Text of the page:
2007-02-02 / Community

Low Turnout At Anti-Violence Meeting Doesn't Deter Organizers

By Miriam Rosenberg Contributing Editor

Queen Makkada (right), who says she has helped bring about a renaissance at PS 42, offers her encouragement on how to bring more people into future meetings as the small group listens. Queen Makkada (right), who says she has helped bring about a renaissance at PS 42, offers her encouragement on how to bring more people into future meetings as the small group listens. The organizers of last week's community meeting to address gun violence in Rockaway are not sure why only five people showed up for the discussion, but they have several theories: The weather; a fear of becoming involved, of retribution from those under discussion; numbness to the ongoing violence that continues in Rockaway; or any number of other reasons.

It does not matter to Elder Barrielevia Evans, of the Mt. Carmel Church Ministries on Beach 71 Street, one of the organizers of the meeting that was held at the Macedonia Baptist Church on Beach 67 Street last week, thinks that the important factor is that the meeting was held, not how many people showed up.

The meeting is just one of the results of the gun violence that Rockaway saw at the end of last year, she said, adding, "It takes a tragedy to pull people out. It took an encounter with the NYPD to bring things to light…things that have happened to other kids in Rockaway."

Pastor Barrielevia Evans and his executive secretary Sabrina Johnson listen to the concerns of those who attended the meeting last week. Pastor Barrielevia Evans and his executive secretary Sabrina Johnson listen to the concerns of those who attended the meeting last week. Rodney Tucker, who lives in Queens Village, believes respect is a core issue in driving the violence.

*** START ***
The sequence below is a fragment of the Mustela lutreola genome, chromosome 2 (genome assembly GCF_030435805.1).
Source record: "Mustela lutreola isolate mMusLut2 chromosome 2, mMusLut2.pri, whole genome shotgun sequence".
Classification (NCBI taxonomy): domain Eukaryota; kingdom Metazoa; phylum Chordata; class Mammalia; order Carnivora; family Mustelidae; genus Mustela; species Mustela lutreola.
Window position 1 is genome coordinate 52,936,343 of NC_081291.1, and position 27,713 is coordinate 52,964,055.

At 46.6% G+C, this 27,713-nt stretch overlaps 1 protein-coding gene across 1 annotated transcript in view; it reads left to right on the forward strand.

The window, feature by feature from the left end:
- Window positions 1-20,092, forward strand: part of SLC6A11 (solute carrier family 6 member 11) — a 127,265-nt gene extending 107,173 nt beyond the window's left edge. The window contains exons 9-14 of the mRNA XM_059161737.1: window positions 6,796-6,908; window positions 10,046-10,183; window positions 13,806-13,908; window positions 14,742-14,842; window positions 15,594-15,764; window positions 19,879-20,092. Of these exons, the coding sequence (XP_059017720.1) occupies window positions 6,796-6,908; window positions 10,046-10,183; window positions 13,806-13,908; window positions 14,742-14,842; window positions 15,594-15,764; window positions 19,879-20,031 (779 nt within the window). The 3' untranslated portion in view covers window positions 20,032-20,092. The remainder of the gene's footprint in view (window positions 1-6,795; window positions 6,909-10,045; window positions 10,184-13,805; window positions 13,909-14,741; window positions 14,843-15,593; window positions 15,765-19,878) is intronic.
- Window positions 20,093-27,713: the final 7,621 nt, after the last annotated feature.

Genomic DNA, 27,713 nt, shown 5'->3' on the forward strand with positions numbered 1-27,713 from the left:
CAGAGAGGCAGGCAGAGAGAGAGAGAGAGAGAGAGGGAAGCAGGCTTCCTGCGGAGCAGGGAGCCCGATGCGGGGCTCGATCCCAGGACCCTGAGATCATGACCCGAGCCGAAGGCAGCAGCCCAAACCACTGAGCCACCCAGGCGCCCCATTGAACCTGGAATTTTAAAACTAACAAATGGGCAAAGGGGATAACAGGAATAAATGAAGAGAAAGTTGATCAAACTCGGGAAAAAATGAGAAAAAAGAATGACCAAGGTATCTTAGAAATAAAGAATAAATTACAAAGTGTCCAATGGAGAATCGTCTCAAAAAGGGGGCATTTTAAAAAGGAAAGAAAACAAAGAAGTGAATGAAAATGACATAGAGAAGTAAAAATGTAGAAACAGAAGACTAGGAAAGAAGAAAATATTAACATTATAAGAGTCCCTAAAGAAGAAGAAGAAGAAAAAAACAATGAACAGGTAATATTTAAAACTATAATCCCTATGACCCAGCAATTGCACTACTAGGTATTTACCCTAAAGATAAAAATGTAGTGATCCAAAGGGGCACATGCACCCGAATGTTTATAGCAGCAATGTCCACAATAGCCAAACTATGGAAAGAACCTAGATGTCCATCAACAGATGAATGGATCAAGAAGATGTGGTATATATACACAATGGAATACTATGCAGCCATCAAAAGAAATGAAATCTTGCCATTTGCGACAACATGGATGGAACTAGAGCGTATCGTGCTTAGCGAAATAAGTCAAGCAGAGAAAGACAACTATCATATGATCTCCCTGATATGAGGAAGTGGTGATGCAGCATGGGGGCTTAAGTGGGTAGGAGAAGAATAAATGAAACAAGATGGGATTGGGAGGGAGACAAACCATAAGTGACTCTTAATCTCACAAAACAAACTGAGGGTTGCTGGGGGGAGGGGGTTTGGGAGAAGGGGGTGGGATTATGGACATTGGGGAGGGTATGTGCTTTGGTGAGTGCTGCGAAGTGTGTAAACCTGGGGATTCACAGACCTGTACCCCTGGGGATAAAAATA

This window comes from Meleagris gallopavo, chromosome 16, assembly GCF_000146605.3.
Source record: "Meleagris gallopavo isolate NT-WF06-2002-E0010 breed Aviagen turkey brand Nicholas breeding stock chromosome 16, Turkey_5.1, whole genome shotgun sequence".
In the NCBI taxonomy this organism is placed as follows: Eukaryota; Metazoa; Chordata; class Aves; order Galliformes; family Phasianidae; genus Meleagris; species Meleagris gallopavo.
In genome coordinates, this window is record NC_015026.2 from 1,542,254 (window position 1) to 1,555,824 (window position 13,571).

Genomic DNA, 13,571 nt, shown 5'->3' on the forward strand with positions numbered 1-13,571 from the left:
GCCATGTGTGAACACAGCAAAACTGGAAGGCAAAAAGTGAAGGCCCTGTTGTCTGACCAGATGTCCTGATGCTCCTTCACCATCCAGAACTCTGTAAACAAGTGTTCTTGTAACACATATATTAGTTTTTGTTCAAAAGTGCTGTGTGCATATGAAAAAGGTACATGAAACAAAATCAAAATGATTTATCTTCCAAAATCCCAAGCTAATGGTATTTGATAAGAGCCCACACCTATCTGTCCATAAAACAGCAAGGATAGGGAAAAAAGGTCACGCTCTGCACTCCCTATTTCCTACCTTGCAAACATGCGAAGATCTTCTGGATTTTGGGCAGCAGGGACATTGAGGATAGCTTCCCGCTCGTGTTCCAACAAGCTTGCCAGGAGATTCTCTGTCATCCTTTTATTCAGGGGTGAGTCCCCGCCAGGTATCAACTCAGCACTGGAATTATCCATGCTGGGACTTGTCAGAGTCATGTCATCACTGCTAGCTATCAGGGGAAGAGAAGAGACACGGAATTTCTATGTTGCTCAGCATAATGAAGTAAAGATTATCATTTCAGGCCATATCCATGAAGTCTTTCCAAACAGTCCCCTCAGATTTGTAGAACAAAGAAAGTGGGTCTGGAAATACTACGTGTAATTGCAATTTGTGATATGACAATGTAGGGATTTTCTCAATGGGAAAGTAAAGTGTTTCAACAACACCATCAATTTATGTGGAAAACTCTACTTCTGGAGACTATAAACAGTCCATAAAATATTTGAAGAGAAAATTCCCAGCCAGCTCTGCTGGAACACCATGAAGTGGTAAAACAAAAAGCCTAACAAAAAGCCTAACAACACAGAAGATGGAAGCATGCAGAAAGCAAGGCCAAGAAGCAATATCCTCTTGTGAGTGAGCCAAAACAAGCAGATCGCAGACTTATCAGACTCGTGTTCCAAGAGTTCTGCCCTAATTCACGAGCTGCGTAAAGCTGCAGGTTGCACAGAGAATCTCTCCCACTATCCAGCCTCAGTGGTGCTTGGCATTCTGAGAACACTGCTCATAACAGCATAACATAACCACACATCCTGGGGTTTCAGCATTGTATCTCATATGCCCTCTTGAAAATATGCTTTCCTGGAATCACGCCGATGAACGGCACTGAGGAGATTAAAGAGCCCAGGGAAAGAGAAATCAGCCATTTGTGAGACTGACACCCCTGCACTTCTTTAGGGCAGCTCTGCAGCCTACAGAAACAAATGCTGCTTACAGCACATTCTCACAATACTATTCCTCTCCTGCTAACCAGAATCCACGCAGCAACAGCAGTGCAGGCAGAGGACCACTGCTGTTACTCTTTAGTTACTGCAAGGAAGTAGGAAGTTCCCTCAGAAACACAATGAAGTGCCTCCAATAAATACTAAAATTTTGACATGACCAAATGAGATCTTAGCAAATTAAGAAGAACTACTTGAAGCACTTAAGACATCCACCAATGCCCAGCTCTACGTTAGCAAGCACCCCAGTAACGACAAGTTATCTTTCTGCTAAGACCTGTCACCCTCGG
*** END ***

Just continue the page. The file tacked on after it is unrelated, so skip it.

"Children have no respect for themselves, certainly no respect for us," Tucker said. "You can't run up on one of these kids and walk away. He will kill you."

Queen Makkada, who said that she was told it would be impossible to turn PS 42 around, added that she used her experience in bringing about a renaissance at the school to prove the impossible can be done.

"[Next time] each one who comes here brings one [person] more," said Makkada. "This is a commitment. There are some [young people] who really want help, and there is nobody helping them."

One concerned parent, who preferred not to give her name to a Wave reporter, said the time to act is now.

"We turned our heads so much," she said. "There's so many of them now. We can't ignore it."

Evans, who believes a lot of it starts in the home, said it is time for parents to be parents and stop being friends to their children.

"There's a line you don't cross," Evans said. "From the time of birth up to the point of accountability you understand you are a parent, not a thug. You are daddy. You are mom."

There will be monthly meetings of the group and Evans wants to include the young people of Rockaway in the discussion.

"The only way to combat the violence is to invite youth to the table," he told those at the meeting.

One thing everyone agreed on was that they would meet, not just for the sake of meeting.

"It's about our youth, it's about our babies, our families, to find a solution, an answer," concluded Evans.

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